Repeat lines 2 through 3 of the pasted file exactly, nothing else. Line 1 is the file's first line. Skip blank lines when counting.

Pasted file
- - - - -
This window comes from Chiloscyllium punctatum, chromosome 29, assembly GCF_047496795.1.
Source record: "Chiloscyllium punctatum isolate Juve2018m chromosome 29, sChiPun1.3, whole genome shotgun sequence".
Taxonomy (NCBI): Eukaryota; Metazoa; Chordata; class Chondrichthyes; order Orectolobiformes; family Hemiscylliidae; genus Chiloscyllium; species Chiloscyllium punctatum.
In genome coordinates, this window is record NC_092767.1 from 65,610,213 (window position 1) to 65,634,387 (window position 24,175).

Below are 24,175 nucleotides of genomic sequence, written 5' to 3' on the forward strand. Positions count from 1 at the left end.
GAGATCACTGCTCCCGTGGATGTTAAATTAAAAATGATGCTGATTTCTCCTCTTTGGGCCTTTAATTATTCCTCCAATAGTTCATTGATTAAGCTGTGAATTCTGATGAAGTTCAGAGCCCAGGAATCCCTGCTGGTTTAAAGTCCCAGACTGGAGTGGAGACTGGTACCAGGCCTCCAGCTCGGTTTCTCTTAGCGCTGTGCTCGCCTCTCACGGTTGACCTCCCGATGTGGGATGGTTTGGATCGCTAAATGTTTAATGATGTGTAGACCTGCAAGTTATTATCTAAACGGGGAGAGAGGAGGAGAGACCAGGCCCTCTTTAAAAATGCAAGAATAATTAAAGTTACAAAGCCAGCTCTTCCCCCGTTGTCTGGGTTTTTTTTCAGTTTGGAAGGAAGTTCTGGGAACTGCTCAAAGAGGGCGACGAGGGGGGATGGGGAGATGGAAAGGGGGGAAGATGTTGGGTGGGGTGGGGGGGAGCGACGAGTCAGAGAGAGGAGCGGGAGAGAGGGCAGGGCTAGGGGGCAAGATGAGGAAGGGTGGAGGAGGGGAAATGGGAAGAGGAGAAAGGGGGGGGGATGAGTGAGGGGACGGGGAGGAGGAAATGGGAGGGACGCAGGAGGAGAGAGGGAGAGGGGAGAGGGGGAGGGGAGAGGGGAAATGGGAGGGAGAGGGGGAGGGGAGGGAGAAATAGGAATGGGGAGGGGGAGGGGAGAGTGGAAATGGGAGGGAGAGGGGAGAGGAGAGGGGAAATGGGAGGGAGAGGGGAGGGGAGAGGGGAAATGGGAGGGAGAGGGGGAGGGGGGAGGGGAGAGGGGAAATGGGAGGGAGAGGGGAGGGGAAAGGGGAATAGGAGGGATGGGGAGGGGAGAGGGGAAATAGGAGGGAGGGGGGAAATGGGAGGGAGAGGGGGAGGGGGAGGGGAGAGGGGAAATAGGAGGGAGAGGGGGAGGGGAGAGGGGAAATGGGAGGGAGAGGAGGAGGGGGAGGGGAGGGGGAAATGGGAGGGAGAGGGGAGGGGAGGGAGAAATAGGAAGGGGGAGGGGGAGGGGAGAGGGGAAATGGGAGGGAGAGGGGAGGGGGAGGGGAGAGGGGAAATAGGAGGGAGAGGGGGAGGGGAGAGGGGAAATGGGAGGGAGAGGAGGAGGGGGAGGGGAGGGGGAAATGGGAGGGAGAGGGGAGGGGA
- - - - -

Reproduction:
Source record: "Chiloscyllium punctatum isolate Juve2018m chromosome 29, sChiPun1.3, whole genome shotgun sequence".
Taxonomy (NCBI): Eukaryota; Metazoa; Chordata; class Chondrichthyes; order Orectolobiformes; family Hemiscylliidae; genus Chiloscyllium; species Chiloscyllium punctatum.